Turner Prize 2014 is frustratingly timid

    Turner Prize 2014 is frustratingly timid

    The exhibition nods to rich and potentially brilliant ideas, but steps back
    Last chance to see: Half the world’s animals have disappeared over the last 40 years

    Last chance to see...

    The Earth’s animal wildlife population has halved in 40 years
    So here's why teenagers are always grumpy - and it's not what you think

    Truth behind teens' grumpiness

    Early school hours mess with their biological clocks
    Why can no one stop hackers putting celebrities' private photos online?

    Hacked photos: the third wave

    Why can no one stop hackers putting celebrities' private photos online?
    Royal Ballet star dubbed 'Charlize Theron in pointe shoes' takes on Manon

    Homegrown ballerina is on the rise

    Royal Ballet star Melissa Hamilton is about to tackle the role of Manon
    Education, eduction, education? Our growing fascination with what really goes on in school

    Education, education, education

    TV documentaries filmed in classrooms are now a genre in their own right
    It’s reasonable to negotiate with the likes of Isis, so why don’t we do it and save lives?

    It’s perfectly reasonable to negotiate with villains like Isis

    So why don’t we do it and save some lives?
    This man just ran a marathon in under 2 hours 3 minutes. Is a 2-hour race in sight?

    Is a sub-2-hour race now within sight?

    Dennis Kimetto breaks marathon record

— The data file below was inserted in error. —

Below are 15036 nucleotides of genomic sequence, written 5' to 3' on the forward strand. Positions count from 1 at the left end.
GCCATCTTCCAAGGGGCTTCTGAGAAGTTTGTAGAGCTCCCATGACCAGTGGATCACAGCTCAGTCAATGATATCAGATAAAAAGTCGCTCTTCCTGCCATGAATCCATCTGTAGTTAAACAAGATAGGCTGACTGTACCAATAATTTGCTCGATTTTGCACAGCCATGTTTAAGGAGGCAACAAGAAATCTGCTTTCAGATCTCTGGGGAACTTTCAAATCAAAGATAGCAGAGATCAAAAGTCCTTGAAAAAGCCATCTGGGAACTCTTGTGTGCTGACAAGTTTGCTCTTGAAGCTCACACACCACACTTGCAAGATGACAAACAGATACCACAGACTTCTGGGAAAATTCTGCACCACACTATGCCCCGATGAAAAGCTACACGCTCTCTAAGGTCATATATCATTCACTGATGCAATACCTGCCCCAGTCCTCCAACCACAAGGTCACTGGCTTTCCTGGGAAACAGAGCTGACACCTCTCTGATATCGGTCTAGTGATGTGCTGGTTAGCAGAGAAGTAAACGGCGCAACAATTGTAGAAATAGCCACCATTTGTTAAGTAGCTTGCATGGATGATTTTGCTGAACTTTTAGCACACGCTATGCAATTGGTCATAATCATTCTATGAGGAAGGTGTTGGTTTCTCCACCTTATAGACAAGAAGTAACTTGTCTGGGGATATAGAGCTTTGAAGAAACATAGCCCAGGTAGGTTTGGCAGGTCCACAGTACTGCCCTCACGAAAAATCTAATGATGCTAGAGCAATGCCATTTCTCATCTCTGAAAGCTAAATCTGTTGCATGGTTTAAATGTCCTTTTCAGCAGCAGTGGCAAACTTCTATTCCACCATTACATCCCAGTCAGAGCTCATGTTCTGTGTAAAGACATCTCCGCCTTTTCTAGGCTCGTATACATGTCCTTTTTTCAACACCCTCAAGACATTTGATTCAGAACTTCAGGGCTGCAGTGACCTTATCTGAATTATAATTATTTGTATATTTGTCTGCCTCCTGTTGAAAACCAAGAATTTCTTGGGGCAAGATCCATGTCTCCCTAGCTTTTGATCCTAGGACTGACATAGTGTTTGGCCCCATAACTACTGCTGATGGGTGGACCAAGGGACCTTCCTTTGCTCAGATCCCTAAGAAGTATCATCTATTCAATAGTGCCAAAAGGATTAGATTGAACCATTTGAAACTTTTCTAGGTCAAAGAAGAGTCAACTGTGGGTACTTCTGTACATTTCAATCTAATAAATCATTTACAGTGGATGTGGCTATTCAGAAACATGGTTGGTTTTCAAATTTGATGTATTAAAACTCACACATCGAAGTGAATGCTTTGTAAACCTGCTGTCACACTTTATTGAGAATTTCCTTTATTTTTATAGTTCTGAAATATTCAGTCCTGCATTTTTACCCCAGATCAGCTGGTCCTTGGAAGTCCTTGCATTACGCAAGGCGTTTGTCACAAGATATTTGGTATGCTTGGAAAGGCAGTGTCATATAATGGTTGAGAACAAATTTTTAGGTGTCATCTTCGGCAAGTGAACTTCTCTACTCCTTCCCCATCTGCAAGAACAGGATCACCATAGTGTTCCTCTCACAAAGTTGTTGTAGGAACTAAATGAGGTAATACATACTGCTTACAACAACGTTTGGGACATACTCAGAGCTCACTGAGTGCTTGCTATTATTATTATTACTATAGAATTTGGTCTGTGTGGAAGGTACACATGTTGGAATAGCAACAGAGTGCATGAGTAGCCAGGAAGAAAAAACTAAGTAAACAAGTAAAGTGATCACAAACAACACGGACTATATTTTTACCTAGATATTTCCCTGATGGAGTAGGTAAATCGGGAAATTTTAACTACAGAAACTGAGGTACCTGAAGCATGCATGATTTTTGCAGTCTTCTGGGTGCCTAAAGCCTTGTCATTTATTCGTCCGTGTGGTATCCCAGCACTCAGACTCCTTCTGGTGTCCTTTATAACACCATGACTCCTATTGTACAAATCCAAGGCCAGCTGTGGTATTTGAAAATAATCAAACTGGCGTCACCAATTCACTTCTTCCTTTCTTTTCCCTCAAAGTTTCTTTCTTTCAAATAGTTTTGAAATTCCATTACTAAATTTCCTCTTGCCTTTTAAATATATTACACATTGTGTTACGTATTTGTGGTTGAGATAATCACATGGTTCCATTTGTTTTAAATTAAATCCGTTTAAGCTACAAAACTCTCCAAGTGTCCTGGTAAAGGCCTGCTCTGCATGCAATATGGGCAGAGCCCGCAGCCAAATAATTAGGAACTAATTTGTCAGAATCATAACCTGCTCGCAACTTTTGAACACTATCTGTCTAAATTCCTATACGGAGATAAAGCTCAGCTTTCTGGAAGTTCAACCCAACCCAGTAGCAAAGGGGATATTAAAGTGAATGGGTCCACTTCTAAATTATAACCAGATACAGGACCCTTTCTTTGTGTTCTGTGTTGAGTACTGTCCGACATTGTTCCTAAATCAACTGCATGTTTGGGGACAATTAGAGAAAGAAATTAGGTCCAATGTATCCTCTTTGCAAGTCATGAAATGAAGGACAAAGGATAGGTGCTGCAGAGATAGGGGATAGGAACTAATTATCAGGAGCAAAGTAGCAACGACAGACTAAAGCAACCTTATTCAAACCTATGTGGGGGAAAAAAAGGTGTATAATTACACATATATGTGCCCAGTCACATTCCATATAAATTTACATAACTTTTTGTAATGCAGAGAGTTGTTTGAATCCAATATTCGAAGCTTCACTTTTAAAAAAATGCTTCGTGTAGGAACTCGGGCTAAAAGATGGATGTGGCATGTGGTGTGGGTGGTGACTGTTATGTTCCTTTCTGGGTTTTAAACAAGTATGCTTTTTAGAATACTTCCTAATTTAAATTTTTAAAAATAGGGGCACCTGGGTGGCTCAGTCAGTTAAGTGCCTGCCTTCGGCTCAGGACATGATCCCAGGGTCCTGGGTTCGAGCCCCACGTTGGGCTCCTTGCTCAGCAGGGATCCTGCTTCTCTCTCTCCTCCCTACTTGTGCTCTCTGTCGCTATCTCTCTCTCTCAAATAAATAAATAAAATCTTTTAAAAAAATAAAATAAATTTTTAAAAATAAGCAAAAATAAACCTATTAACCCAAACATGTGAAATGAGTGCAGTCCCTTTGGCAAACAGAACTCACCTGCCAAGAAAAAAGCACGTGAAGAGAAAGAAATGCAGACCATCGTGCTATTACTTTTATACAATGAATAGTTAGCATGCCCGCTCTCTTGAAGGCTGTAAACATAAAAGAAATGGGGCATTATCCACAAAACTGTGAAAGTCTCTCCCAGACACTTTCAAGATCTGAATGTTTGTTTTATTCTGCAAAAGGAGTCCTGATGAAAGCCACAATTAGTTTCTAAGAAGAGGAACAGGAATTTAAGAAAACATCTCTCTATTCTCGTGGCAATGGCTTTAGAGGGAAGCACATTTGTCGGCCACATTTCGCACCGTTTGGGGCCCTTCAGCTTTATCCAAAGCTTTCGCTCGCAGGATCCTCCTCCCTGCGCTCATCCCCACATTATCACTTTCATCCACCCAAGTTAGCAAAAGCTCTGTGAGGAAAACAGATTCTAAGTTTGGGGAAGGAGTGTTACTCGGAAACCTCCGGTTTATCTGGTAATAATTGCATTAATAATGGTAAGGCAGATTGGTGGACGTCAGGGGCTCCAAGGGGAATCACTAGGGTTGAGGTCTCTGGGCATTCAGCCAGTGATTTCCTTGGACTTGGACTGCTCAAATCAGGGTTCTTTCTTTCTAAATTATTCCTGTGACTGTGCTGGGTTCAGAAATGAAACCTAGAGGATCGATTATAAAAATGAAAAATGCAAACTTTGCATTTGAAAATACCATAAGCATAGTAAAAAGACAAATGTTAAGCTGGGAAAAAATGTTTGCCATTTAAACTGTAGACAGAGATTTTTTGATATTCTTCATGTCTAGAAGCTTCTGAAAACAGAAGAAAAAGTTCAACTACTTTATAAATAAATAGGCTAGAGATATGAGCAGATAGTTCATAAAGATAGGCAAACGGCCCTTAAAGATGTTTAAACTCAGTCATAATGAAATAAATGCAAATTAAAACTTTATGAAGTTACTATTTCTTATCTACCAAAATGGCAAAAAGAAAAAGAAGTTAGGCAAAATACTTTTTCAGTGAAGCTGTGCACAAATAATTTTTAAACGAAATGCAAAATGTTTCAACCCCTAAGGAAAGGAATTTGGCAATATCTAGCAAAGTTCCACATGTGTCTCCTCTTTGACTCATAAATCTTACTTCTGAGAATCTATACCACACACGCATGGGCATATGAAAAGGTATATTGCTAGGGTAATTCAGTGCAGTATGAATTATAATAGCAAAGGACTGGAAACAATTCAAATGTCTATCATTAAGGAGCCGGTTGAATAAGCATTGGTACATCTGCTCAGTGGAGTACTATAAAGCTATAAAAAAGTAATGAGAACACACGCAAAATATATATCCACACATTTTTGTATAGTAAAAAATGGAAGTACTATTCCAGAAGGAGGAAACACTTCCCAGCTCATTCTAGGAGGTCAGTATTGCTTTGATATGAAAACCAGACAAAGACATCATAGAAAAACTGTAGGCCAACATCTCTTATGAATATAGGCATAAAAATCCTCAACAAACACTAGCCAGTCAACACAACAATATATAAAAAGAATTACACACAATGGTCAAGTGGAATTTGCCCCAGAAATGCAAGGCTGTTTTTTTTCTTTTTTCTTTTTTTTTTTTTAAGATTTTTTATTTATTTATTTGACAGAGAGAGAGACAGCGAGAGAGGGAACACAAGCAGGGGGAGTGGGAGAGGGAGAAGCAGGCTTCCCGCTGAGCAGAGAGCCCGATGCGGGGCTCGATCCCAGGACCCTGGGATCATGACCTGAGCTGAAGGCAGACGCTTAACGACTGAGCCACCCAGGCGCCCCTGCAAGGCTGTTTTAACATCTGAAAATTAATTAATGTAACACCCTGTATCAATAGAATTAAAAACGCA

We shall not be moved, say Stratford's single parents fighting eviction

    Inside the E15 'occupation'

    We shall not be moved, say Stratford single parents
    Air strikes alone will fail to stop Isis

    Air strikes alone will fail to stop Isis

    Talks between all touched by the crisis in Syria and Iraq can achieve as much as the Tornadoes, says Patrick Cockburn
    Nadhim Zahawi: From a refugee on welfare to the heart of No 10

    Nadhim Zahawi: From a refugee on welfare to the heart of No 10

    The Tory MP speaks for the first time about the devastating effect of his father's bankruptcy
    Witches: A history of misogyny

    Witches: A history of misogyny

    The sexist abuse that haunts modern life is nothing new: women have been 'trolled' in art for 500 years
    Shona Rhimes interview: Meet the most powerful woman in US television

    Meet the most powerful woman in US television

    Writer and producer of shows like Grey's Anatomy, Shonda Rhimes now has her own evening of primetime TV – but she’s taking it in her stride
    'Before They Pass Away': Endangered communities photographed 'like Kate Moss'

    Endangered communities photographed 'like Kate Moss'

    Jimmy Nelson travelled the world to photograph 35 threatened tribes in an unashamedly glamorous style